I make 40,000 sterling per year, David Patrick Belton told the banker. He secured a mortgage in 2000, and another in 2001, with a lovely tale of gainful employment at a filling station in Belfast.
As it turns out, Mr. Belton was on the dole at the time. Another cheater about to default on his mortgage, you're thinking, and you'll not waste a drop of sympathy for his fate. Nothing of the kind. He paid up regularly, in cash, or with third party checks. Never late, never missed a payment. Not bad for an unemployed gentleman.
The houses in County Louth and County Monaghan are about to be seized by the Criminal Assets Bureau. Even though Mr. Belton paid his bills, he got his money from cross-border fuel laundering, and a man can't launder money in real estate these days.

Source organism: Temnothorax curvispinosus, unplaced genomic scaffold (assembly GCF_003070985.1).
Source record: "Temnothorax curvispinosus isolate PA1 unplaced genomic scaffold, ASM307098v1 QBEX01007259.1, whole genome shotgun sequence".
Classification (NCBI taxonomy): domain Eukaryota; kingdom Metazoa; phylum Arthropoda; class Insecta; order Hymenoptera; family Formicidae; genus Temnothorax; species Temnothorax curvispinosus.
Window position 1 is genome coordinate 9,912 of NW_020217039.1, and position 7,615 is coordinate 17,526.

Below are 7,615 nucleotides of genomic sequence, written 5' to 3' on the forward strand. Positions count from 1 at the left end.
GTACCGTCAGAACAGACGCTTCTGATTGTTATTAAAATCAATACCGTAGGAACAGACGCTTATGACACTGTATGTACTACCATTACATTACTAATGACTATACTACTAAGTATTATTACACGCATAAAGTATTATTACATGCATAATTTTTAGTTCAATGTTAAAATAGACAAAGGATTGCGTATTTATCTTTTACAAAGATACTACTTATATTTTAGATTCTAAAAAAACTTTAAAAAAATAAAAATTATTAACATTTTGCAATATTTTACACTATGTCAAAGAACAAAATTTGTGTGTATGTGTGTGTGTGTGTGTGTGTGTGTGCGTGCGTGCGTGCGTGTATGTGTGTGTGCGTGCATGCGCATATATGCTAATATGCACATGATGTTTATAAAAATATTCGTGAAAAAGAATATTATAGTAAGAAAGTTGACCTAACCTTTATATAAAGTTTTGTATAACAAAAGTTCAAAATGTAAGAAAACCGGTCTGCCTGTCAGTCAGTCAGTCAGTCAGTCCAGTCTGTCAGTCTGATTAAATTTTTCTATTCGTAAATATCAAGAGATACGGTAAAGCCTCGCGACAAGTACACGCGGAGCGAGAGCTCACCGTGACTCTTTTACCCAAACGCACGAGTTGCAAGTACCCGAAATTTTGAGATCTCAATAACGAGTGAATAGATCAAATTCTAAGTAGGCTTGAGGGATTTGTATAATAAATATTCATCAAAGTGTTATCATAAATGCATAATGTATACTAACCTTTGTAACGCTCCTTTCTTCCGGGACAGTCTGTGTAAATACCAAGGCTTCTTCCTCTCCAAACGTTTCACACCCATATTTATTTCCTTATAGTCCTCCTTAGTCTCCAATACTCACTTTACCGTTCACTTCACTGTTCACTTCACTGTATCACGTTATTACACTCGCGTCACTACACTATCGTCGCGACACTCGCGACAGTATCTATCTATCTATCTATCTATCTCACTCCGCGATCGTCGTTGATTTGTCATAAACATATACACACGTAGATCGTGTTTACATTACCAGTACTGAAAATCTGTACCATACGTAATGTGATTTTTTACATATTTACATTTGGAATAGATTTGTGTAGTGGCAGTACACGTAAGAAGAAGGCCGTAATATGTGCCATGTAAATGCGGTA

Diesel for use in farm equipment isn't taxed like motor fuel. Criminal gangs take the modified off-road diesel, clean it to remove elements that mark it as non-road fuel, and then sell it on to filling stations who don't mind getting petrol at a discount. The government, on the other hand, very much minds not getting the taxes due on vehicle fuel.
It's a lucrative business, and Mr. Belton made enough to buy a couple of lovely homes. But he got greedy, and went on the dole to pick up some walking around money. For fifteen years, he received handouts from either the Irish Republic or Northern Ireland, and as a charity case he paid no taxes.
That's the problem with criminal assets. You can't enjoy the fruits of your illegal labors without someone wondering how you were able to afford something and you not even working.